I believe in the printed object within the photo community, but I am also a strong advocate for photobooks. Most of my personal work is project/series based so a lot of it has turned into book projects. I actually have a book coming out through Yoffy Press that was set to be released this fall, but with the pandemic, it may get pushed back slightly. (Here is a link to that one) With my small bit of experience talking with commercial clients/agents, I have found mixed emotions on printed vs. digital portfolios. But a general consensus seems to be that if a project is intended as a book or zine people do seem to react positively to it rather than a digital portfolio. That being said, I try to have multiple tailored portfolios for different forms of marketing. So when I have done meetings, if it is with a photo editor, I try to lead with giving them a printed object they can keep and I let them know that they don’t have to look at that with me because it is for them to take away. Then I segue into a digital portfolio on an ipad which I also let them flip through at their own pace. When I was doing meetings with publishers to try to find a home for my upcoming book I also brought with me the hand-bound maquette of that project as well, but I have only a few copies of that one. That being said, people also responded positively to that and every now and then I will bring that with me to set if I am working with a client that I have a relationship with to let them check it out because it is a rather unusual project where the tactility and physicality are part of the concept.

I suppose for my work, if there is a reason the project should be printed then I try to do it, but I always want to make it something special. I have another project I am currently developing with my partner and fellow photographer, Alan Nakkash, that is also going to be a physical magazine/promotion tool. Part of our thinking was this is a special opportunity to make something different that gives us a reason to reach out to photo editors and potential clients. Additionally, our intention is for this to be a long term project where with each issue we create a visual dialog & narrative between two new featured artists. At this stage, a large part of this project highlights photographers similarities and differences in their artistic processes. This results in something truly collaborative because one artist takes the other artist’s work and they build the layout based on their interpretation of said work. So when this is printed it will continually evolve with each issue, thus giving a reason for us to frequently send these promos, and also hopefully help under-represented artists get their names out into the world. Sorry for such a long-winded explanation of my enthusiasm for printed matter haha!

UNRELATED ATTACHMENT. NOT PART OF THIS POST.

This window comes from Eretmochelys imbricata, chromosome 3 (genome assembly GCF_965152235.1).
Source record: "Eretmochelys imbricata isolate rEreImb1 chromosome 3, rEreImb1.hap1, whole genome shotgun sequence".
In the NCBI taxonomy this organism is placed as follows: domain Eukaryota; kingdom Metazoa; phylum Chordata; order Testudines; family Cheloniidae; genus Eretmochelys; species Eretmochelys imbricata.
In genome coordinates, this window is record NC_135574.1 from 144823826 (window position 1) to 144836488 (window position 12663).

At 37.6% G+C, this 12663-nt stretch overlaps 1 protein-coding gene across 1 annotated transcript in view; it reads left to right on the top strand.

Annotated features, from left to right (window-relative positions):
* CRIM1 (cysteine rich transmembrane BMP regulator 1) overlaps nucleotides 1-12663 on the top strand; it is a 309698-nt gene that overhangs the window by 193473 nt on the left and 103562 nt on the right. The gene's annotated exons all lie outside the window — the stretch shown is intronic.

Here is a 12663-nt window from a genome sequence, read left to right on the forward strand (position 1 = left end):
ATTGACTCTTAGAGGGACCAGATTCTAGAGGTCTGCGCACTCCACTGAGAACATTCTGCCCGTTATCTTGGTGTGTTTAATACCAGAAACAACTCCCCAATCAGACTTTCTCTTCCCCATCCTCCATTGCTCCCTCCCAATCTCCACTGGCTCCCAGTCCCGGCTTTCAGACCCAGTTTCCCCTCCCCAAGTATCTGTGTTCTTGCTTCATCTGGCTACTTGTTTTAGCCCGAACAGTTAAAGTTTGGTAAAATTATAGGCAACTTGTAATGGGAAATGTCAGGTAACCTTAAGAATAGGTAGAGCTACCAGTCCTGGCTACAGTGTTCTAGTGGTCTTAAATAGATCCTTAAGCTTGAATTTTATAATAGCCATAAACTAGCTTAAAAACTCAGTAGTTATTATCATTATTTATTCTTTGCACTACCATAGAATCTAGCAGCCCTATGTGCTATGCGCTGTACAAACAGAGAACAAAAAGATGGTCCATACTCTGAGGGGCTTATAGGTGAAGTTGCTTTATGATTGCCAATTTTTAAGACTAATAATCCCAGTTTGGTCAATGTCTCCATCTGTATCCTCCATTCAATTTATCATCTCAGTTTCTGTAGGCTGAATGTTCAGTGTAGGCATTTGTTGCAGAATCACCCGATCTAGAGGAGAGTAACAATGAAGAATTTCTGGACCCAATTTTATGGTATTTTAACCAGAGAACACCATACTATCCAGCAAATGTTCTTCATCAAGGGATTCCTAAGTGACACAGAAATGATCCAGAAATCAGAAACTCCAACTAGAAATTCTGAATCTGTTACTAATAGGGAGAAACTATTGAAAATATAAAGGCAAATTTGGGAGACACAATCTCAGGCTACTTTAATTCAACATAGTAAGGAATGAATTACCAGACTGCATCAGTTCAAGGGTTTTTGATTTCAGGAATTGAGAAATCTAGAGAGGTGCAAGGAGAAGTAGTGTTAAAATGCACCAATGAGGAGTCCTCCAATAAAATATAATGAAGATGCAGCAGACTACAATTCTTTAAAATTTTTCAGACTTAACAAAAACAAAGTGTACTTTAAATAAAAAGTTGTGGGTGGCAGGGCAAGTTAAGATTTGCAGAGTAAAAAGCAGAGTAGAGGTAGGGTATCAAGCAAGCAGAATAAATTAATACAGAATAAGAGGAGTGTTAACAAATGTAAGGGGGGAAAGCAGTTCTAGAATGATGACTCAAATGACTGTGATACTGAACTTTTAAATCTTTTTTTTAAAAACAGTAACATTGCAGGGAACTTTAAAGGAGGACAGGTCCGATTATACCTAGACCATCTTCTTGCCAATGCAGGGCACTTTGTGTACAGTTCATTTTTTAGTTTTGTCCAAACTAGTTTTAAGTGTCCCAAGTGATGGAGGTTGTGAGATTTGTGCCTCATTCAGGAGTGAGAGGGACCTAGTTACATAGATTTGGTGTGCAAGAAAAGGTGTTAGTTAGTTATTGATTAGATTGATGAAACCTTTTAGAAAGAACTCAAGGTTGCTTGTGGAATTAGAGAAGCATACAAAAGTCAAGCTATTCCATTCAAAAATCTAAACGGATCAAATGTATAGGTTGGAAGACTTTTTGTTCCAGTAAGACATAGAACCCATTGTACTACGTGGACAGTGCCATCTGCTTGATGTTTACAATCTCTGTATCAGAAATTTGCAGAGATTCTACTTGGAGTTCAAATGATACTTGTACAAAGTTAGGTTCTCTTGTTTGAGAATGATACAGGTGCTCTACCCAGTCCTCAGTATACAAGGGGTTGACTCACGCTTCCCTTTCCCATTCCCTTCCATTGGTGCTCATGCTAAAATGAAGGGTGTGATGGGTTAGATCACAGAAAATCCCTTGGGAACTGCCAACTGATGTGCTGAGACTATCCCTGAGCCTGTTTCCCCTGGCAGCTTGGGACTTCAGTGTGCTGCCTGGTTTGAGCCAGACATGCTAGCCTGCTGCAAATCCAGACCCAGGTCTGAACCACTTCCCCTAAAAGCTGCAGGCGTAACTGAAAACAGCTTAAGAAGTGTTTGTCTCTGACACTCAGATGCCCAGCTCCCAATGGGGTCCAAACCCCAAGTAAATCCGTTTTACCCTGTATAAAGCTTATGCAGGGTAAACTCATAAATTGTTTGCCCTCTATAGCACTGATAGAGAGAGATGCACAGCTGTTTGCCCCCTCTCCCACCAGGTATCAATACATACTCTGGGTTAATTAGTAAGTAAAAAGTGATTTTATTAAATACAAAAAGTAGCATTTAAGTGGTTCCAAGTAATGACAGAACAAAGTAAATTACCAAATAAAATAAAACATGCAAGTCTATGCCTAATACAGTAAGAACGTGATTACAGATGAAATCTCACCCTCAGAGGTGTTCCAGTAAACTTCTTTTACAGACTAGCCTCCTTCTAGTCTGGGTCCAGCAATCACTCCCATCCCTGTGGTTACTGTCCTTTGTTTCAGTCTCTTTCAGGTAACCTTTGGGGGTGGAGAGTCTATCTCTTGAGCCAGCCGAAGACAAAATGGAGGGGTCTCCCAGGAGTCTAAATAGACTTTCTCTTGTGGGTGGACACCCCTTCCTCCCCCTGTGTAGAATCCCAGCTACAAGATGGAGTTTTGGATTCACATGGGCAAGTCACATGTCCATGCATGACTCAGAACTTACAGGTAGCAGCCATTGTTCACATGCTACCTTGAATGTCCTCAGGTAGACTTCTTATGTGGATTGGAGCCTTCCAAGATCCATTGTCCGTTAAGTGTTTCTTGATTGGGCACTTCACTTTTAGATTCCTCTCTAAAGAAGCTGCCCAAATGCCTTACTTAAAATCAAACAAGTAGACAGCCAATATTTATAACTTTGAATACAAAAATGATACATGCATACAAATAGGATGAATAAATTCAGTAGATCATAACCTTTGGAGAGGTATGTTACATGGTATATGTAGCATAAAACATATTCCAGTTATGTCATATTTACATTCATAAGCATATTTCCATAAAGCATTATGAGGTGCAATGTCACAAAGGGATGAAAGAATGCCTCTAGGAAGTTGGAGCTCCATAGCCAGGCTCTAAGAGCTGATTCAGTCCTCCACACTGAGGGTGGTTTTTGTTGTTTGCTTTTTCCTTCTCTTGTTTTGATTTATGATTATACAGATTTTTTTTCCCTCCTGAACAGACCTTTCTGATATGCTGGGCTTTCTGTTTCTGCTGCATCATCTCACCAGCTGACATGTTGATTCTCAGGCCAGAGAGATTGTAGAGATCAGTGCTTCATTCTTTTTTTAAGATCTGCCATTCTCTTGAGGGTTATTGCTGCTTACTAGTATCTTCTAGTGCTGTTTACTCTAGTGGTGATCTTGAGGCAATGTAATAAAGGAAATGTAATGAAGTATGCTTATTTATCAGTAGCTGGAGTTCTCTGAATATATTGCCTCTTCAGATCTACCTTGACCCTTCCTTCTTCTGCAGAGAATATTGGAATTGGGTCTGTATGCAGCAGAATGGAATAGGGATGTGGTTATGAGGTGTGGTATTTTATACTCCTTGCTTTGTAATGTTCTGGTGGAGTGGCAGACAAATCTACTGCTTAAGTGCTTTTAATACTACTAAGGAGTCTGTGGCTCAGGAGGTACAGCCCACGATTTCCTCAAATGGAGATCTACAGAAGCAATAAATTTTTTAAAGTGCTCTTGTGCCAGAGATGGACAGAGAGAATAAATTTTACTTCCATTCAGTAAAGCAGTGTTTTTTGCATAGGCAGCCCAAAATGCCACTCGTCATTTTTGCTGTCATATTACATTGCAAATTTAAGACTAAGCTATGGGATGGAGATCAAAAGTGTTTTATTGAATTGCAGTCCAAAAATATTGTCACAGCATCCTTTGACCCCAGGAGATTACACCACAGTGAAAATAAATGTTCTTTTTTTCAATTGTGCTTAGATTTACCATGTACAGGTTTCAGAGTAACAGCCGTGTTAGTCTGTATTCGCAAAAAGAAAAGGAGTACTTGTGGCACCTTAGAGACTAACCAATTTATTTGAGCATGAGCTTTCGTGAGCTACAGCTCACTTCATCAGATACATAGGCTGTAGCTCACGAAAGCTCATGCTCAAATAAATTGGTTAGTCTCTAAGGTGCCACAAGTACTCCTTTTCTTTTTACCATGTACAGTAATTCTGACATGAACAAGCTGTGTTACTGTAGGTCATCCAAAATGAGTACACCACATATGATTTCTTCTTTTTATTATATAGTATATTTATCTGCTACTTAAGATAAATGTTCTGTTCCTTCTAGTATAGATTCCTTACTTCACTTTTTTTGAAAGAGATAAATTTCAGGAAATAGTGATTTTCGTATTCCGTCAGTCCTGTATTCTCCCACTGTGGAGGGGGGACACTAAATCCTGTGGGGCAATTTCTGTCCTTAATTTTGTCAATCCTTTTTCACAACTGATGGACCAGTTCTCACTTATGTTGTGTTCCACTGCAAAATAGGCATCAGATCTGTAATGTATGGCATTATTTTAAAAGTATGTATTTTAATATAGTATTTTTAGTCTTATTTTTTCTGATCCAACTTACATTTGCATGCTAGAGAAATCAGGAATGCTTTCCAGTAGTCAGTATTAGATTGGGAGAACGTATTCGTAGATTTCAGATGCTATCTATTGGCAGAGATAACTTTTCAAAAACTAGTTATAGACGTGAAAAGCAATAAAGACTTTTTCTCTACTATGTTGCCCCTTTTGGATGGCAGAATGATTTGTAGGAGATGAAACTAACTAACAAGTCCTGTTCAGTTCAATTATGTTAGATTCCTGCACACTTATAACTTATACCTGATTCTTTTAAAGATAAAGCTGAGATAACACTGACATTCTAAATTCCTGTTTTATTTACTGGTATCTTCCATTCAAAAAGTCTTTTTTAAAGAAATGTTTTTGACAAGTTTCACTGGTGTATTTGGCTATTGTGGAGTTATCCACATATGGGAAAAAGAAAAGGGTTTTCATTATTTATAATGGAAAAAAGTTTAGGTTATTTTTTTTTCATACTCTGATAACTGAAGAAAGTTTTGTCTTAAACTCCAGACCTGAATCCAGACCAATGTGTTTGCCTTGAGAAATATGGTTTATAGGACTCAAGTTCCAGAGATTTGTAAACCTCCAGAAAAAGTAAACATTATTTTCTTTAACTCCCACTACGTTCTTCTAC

Finally, the stories behind the images in Sweetwater. Inevitably, each image tells a story of its own, so I will try to give general context and then highlight my favorites so I hopefully don’t bore you!

I grew up skating and that largely shaped my life as a young adult. California was a dream to me because it always appeared that this was where all the best skating happened. But as I grew up and eventually moved out west (first to Las Vegas where I did my MFA and taught college for about 3 years) I was terrified to visit this place I had dreamed of. When I finally did come out here it was just as incredible as I had imagined it would be. But I didn’t move here as quickly as I would have hoped. At the time when I had the opportunity to make the move, my (now) ex-girlfriend’s mother had been diagnosed with cancer, so we instead moved back to Alabama to be close to her family. The relationship didn’t last, and I ended up leaving the academic world when I was offered an in-house photographer job at a fashion brand. After three years of working in fashion as what turned out to be an art director, I met my now wife who lived in CA and I drove west. That first few months was tumultuous to say the least. I sold my camera equipment to have enough money to buy food. I lived in my car for the first 5 months or so, then I found a room share on Craigslist where I slept on a massage table. And finally I got my own apartment. Because I had spent the past three years learning the ins and outs of the fashion world, I found a place working as an unpaid intern at Milk Studios. I think it was the week that I was finally hired that I found out my father passed away. For fear of losing my financial security, I was unable to go to the funeral. Then my mother ended up undergoing brain surgery to remove a tumor (which turned out to be benign) but I was also unable to visit her because I would have lost my job. My coworkers became my surrogate family. We worked overnight from 3pm-8/9am, doing backbreaking work (literally, one of my coworkers broke his back on the job). Another person nearly lost a toe, and I fractured or broke my heel when it was run over.